Leff says that the halcyon days of airline mistake fares have largely subsided. “We see [mistake fares] coming up less often than they used to,” he says. “One simple reason for that is there are better tools that airlines have at their disposal.” The government, too, used to intervene when mistake fares were disputed by airlines. Then, in 2015, the US Department of Transportation ruled that airlines no longer have to honor mistake fares.
Even if you’re lucky enough to find that $38 jewel amid $1,000 tickets, there’s about a 30% chance the airline simply cancels the ticket, by Allag’s estimate. But for the people who chase ‘em, there’s still a thrill in the chase -- and in the payoff.
'I didn't have plans to go to Singapore until I saw that deal'
For every airline that has upgraded its software to zap mistake fares and curtail a financial hemorrhage, “plenty of airlines around the world just aren’t adept at using the tools at their disposal,” Leff says. To exploit this happy fact, a plethora of services cater to the cause. One is Scott’s Cheap Flights, led by Scott Keyes, who has a full-time staff dedicated to scouring the internet for flight deals both intentional and un-. Among the alerts he sends to his 400,000-plus email subscribers, you might get a mistake fare about once a week.
Since there’s no way of knowing when a mistake fare will arise and where it’ll fly, you need to be comfortable with spontaneity. Keyes casually lists an array of silly-cheap deals he and his team have sourced. “I and a number of folks on the team here have booked mistake fares -- $170 round-trip to Japan, $130 round-trip to Italy, $650 round-trip business class from Singapore to the US,” he writes in an email.
The flight should've been $3,300. Instead, the airline loaded it as $33 plus tax.
All the experts I spoke to concurred that most mistake fares occur outside of the US, meaning whatever unforeseen journey you embark on will likely take you overseas. That was the experience of J.M. Hirsch, who booked a $416 round-trip fare from Boston to Singapore via one of Keyes’ alerts. “Truthfully, I didn’t have plans to go to Singapore until I saw that deal,” he says. “But you can’t ignore something like that. That trip would easily cost $1,000 or more most of the time.” Hirsch says the pitiful odds of finding mistake fares by a manual search are dismal, and is fine delegating that scut work to the experts. “I just assume there’s some magic algorithm at work that is best left to the pros,” he says, adding that the best course of action for finding mistake fares is “to check my email. Seriously. The alert from Scott’s makes it effortless.”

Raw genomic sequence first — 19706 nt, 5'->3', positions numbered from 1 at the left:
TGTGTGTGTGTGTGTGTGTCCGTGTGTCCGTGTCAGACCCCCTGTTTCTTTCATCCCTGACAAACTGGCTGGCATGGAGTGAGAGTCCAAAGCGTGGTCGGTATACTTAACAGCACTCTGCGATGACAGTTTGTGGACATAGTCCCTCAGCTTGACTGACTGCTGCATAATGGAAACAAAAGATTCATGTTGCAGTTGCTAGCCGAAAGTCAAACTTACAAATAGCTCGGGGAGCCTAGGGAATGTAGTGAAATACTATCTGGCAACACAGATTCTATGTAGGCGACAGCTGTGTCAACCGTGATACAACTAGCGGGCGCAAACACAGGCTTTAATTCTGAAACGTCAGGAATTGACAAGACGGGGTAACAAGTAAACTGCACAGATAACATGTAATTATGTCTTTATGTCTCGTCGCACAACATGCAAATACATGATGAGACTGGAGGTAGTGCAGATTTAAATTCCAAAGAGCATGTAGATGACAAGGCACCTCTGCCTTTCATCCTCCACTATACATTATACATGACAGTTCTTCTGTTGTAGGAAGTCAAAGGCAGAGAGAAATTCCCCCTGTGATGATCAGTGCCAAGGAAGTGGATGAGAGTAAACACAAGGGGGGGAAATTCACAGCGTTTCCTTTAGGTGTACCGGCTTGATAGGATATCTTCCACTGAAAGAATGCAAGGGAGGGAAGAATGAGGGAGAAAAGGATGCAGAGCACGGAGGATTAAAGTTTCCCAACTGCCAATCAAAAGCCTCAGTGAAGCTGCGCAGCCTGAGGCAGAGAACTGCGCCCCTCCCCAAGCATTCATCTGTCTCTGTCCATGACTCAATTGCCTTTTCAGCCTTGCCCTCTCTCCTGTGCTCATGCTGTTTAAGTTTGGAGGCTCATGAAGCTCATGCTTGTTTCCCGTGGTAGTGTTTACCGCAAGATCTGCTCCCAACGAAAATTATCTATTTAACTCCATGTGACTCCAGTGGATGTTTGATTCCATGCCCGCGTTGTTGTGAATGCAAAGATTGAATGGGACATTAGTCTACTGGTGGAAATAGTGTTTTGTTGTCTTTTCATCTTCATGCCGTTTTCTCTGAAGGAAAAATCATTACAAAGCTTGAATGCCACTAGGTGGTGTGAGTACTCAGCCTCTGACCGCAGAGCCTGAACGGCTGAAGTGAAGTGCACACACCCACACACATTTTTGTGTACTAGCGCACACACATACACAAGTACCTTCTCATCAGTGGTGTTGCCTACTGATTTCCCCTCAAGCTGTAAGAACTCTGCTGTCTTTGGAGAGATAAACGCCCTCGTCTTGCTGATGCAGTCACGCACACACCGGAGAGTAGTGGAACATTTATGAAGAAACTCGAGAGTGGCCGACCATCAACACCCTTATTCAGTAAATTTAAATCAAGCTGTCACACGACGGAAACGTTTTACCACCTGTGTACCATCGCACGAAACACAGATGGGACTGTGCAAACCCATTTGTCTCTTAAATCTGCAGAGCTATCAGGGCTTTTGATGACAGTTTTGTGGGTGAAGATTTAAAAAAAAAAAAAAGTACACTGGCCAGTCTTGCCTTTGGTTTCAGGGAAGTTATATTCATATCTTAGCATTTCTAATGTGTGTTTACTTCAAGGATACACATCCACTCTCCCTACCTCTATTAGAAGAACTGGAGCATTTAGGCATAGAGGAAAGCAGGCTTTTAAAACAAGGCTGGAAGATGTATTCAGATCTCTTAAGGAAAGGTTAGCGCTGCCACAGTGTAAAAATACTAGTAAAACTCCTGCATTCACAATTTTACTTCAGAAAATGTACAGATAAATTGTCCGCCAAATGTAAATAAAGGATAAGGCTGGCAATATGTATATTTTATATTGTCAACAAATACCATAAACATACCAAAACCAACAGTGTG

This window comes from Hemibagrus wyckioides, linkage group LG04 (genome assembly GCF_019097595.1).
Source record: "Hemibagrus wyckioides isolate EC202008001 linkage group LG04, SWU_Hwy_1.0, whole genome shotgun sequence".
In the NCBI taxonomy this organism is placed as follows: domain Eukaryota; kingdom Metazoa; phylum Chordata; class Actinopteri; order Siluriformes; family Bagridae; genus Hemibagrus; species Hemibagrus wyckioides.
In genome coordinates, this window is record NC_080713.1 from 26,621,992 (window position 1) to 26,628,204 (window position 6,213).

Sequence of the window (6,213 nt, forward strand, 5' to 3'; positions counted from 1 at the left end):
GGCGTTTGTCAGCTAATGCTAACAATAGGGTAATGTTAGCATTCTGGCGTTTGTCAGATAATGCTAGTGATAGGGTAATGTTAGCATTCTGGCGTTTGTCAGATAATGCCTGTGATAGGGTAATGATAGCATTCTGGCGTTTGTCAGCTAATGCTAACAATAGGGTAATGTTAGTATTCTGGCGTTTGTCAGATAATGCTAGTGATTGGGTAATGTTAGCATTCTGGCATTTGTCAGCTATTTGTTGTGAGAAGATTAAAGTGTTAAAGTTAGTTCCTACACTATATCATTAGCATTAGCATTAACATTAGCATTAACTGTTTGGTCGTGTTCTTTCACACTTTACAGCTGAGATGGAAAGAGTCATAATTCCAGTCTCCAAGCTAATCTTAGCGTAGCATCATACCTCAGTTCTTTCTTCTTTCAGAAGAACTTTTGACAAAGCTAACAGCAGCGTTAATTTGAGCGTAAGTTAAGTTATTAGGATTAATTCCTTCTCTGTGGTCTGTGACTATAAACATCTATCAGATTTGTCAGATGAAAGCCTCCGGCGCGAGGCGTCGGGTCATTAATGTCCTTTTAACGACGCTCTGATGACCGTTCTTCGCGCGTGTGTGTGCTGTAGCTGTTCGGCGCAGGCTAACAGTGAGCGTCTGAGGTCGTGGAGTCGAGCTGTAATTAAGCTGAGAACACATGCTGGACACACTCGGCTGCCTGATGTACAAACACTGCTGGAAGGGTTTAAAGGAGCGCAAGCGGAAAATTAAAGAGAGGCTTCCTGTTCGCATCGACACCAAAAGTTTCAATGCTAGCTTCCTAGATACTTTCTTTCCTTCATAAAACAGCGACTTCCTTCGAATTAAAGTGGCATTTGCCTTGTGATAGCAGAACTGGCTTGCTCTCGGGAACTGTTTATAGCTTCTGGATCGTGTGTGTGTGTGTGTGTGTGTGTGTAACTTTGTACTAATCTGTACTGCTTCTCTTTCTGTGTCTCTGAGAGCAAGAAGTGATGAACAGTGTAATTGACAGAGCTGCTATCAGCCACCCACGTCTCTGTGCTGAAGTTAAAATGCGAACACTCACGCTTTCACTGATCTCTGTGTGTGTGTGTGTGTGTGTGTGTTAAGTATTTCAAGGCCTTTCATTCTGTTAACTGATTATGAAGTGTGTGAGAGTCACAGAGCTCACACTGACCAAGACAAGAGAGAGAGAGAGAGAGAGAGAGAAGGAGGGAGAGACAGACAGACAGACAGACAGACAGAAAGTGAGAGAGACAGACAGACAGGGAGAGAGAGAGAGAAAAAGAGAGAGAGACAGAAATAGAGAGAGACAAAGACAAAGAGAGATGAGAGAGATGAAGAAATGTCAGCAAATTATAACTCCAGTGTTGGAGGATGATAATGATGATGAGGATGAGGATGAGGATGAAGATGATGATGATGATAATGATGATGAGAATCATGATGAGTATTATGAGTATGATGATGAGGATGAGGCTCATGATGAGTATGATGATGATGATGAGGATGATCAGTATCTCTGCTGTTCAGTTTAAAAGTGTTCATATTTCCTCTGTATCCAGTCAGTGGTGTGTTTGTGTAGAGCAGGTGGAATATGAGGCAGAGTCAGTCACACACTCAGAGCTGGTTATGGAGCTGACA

Below the cottage industry of emailing out these deals, you can also find a subculture of flight shoppers who prefer to find mistakes and stay mum. “A lot of this just comes down to information sharing,” Leff says. While he isn’t keen to discuss the more secretive groups in detail, he notes that some hinge on “password-protected forums, or maybe email lists that you can just choose to join.” Somewhat cryptically, he adds, “the way you become a part of these is to know someone who’s already a part of them. To meet someone who’s already a part of them.”
Getting involved in one of these circles isn’t easy, as there are some that dole out access only through nominating processes. They aren’t interested in publicity, says Scott Keyes: “In their mind, all press is bad press for the hobby.”
But even if you’re not inclined to enter the fray and scrap with the pros, there are still clues for the casual set. Keyes says legacy carriers are usually the most likely perpetrators of mistake fares, because their tech systems are so outdated. “The older airlines (which tend to be bigger) generally have older IT systems for bookings,” he says. “In many cases these are a house of cards built on top of 1970s computer technology.”
For instance, both Hirsch and Bowles booked their mistake fares with Japan Airlines, founded in 1951, and Air Canada, founded in 1937. So if you do want to go fishing for mistakes, scan the industry’s older-guard carriers. Experts like Keyes and Allag are there always there to help, too, so when mistake fares fall out the sky, they have a higher likelihood of landing in your lap.
And if you do find some preposterously low fare on your own? Don’t refresh the browser page. Don’t call the airline and ask, “Can this be right?” Don’t sleep on the decision and come back to it the next day. Instead, book that sucker and step into the void. Airlines make mistakes all the time. You might as well come out on the right side of one, for a change.